As of today, the University of Queensland (UQ) has signed a Memorandum of Understanding (MOU) with the Ramsay Centre for Western Civilisation to launch a major in Western Civilisation in 2020. The deal grants the Ramsay Centre seats on the selection committee for staff and students of the program.
30 students each year will receive scholarships funded by the Ramsay Centre, and will take either a Bachelor of Advanced Humanities (Honours) (Western Civilisation), or a Bachelor of Humanities (Western Civilisation) / Bachelor of Laws (Honours).
These students will be selected by the ‘Ramsay Scholarship Selection Panel,’ which will be chaired by a member of UQ senior management and will include either the Ramsay Centre’s CEO or Academic Executive Officer. The panel will also include the Executive Dean of Humanities and Social Sciences (HASS), Professor Heather Zwicker, who earlier this year bypassed the advisory HASS Academic Board to approve the program, even after the HASS Board rejected proposals for Ramsay curricula three times. The HASS Board only holds an advisory power at the University.
There are outstanding concerns that the curriculum is likely incompatible with UQ’s commitments to reconciliation with First Nations peoples. The fact that HASS Board never approved the course curriculum eventually signed off by the Vice-Chancellor, Peter Høj, will likely present further concerns for many.
In the announcement of the MoU, UQ stated that they “acknowledge the historical fact that violent colonisation was undertaken by western countries that believed themselves to be ‘civilised’.”
The program will be taught by ten full-time equivalent academic staff. Notably, although UQ will have the final say in who these staff will be, UQ will invite either the Ramsay Centre’s CEO or Academic Executive Officer to be on the staff selection panel. Moreover, although current UQ staff may apply to teach the program, UQ has also committed to “recruiting, through an open and competitive process, at least 6 new staff.”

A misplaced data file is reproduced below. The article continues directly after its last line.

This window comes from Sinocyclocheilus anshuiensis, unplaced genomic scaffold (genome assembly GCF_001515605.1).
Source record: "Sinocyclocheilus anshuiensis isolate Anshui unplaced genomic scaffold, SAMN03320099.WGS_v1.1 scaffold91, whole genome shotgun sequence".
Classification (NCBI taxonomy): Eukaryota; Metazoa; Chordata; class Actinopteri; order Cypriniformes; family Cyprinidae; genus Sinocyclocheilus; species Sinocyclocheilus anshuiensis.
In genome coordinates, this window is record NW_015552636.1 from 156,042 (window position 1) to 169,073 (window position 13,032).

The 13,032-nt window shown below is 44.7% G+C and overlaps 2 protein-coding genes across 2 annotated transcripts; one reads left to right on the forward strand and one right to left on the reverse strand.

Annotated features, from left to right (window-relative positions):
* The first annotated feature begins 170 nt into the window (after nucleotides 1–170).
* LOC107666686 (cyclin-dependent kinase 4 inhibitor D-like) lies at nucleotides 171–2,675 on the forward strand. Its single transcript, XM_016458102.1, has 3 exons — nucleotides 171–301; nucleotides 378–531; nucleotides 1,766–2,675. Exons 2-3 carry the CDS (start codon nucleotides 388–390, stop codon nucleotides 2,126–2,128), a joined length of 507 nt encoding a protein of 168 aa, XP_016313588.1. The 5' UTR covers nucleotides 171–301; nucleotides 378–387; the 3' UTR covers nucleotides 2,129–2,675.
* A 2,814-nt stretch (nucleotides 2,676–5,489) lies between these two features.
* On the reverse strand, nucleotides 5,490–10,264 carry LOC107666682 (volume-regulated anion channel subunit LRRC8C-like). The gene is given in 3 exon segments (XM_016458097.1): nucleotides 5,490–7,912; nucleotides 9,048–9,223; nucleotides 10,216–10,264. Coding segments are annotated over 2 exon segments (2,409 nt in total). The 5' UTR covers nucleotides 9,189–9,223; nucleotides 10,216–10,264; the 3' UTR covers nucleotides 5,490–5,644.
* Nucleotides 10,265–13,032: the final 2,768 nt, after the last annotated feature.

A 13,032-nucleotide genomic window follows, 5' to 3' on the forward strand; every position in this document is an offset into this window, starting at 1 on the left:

The involvement of the Ramsay Centre in the selection of the program’s staff and students comes as particularly worrying news.
As the Ramsay Centre has made bids to fund similar programs at other Australian universities — including the University of Wollongong, University of Sydney, and University of Western Australia — significant concern has been raised about how such funding might erode academic autonomy and university independence from partisan financial interest.
At UQ alone, there has been resounding backlash to the program’s introduction.
In May, over 500 students met in the first general meeting since 1971 to vote down the Ramsay Centre’s program.
A potential deal was also rejected by the National Tertiary Education Union and the student UQ Union.
Despite also rejecting the Ramsay Centre’s initial expression of interest in February, the UQ Academic Board, its largest advisory group for academic decisions, voted to endorse a deal between UQ and the Ramsay Centre. This blind vote, which Honi understands passed 44 votes in favor to 32, seemingly put the writing on the wall for the fight against the Ramsay Centre, giving their blessing to the UQ Chancellor and Vice-Chancellor to sign an MoU a month later.
In December 2018, the University of Wollongong (UoW) also signed a Memorandum of Understanding with the Ramsay Centre bringing the program to Wollongong. Only yesterday, a funding agreement was signed. Unlike UQ, however, the UoW Academic Board voted against fast-tracking a 2020 Ramsay program, voting 28 to 16.
The status of negotiations between the Ramsay Centre and the University of Sydney has remained largely unknown for most of 2019.
As the news breaks, significant student and staff backlash can be expected from tomorrow onwards.
More to come.